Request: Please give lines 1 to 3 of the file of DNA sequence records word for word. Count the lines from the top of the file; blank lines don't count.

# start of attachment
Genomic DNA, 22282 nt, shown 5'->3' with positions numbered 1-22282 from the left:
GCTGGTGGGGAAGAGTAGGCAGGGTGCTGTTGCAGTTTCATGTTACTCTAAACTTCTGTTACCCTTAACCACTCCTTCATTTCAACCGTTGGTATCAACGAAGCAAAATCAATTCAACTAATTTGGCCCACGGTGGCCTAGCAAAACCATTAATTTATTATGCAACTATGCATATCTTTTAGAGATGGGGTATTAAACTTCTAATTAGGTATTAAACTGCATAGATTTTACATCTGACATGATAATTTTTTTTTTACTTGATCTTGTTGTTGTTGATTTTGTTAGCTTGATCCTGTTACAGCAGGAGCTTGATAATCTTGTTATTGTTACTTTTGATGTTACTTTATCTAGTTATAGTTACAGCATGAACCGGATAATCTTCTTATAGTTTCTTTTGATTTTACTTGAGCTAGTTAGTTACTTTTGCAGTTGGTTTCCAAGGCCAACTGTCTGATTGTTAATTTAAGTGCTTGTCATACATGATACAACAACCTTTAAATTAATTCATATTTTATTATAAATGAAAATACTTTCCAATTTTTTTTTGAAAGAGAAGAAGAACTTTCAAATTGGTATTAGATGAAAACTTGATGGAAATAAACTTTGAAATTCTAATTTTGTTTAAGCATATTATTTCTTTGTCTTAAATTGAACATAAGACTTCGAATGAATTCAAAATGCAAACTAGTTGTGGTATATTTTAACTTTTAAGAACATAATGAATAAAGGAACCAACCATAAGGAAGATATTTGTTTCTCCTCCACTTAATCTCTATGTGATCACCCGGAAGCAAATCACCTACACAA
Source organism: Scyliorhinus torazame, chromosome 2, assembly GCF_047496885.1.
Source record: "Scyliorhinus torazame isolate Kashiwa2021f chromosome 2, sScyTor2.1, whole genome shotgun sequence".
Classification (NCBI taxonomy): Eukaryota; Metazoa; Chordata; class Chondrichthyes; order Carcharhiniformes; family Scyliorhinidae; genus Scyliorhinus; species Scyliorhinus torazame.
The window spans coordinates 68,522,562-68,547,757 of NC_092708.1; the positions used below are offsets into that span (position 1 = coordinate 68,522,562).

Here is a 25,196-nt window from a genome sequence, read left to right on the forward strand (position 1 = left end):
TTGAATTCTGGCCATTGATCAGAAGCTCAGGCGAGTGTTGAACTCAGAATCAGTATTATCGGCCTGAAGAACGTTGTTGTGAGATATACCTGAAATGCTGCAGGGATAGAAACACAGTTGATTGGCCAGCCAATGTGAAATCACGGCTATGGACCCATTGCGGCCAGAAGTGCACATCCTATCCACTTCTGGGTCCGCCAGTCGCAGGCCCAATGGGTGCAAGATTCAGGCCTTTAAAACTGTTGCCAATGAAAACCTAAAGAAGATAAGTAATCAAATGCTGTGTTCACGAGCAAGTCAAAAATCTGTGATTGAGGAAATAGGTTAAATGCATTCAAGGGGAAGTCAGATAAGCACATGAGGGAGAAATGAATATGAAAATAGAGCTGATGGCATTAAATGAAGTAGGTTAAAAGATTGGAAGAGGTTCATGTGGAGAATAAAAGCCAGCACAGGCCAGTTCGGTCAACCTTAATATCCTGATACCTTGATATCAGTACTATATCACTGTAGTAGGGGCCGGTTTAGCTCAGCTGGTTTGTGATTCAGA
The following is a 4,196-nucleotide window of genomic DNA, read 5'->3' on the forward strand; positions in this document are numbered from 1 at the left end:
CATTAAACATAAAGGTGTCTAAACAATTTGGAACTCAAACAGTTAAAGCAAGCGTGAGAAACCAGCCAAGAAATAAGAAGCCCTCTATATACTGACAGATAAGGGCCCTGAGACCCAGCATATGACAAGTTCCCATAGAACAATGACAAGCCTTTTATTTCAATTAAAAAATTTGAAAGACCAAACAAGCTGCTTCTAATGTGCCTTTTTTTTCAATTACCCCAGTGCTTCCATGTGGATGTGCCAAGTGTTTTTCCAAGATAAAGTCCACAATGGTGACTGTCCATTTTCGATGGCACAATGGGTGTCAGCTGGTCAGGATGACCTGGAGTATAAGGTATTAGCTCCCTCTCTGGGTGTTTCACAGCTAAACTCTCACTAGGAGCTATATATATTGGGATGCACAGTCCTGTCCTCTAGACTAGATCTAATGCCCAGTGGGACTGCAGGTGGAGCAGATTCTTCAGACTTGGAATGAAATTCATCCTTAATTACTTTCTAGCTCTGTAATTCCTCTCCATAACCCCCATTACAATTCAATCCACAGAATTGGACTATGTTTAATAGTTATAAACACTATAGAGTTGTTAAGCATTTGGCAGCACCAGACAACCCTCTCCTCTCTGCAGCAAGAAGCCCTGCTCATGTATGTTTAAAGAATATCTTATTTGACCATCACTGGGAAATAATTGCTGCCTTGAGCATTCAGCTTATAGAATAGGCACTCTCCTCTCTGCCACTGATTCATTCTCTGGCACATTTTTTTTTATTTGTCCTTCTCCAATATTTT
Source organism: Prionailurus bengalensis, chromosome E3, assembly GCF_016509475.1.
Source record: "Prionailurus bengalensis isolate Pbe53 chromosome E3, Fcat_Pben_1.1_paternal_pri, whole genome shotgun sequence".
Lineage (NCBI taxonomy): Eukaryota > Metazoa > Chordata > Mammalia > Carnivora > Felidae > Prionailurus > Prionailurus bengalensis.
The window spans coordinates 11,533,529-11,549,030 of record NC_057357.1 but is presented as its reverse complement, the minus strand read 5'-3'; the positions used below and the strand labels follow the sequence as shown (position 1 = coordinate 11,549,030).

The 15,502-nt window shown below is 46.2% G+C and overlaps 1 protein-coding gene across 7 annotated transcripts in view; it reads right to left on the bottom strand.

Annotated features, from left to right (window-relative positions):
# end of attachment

Genomic DNA, 22282 nt, shown 5'->3' with positions numbered 1-22282 from the left:
GCTGGTGGGGAAGAGTAGGCAGGGTGCTGTTGCAGTTTCATGTTACTCTAAACTTCTGTTACCCTTAACCACTCCTTCATTTCAACCGTTGGTATCAACGAAGCAAAATCAATTCAACTAATTTGGCCCACGGTGGCCTAGCAAAACCATTAATTTATTATGCAACTATGCATATCTTTTAGAGATGGGGTATTAAACTTCTAATTAGGTATTAAACTGCATAGATTTTACATCTGACATGATAATTTTTTTTTTACTTGATCTTGTTGTTGTTGATTTTGTTAGCTTGATCCTGTTACAGCAGGAGCTTGATAATCTTGTTATTGTTACTTTTGATGTTACTTTATCTAGTTATAGTTACAGCATGAACCGGATAATCTTCTTATAGTTTCTTTTGATTTTACTTGAGCTAGTTAGTTACTTTTGCAGTTGGTTTCCAAGGCCAACTGTCTGATTGTTAATTTAAGTGCTTGTCATACATGATACAACAACCTTTAAATTAATTCATATTTTATTATAAATGAAAATACTTTCCAATTTTTTTTTGAAAGAGAAGAAGAACTTTCAAATTGGTATTAGATGAAAACTTGATGGAAATAAACTTTGAAATTCTAATTTTGTTTAAGCATATTATTTCTTTGTCTTAAATTGAACATAAGACTTCGAATGAATTCAAAATGCAAACTAGTTGTGGTATATTTTAACTTTTAAGAACATAATGAATAAAGGAACCAACCATAAGGAAGATATTTGTTTCTCCTCCACTTAATCTCTATGTGATCACCCGGAAGCAAATCACCTACACAA
Source organism: Scyliorhinus torazame, chromosome 2, assembly GCF_047496885.1.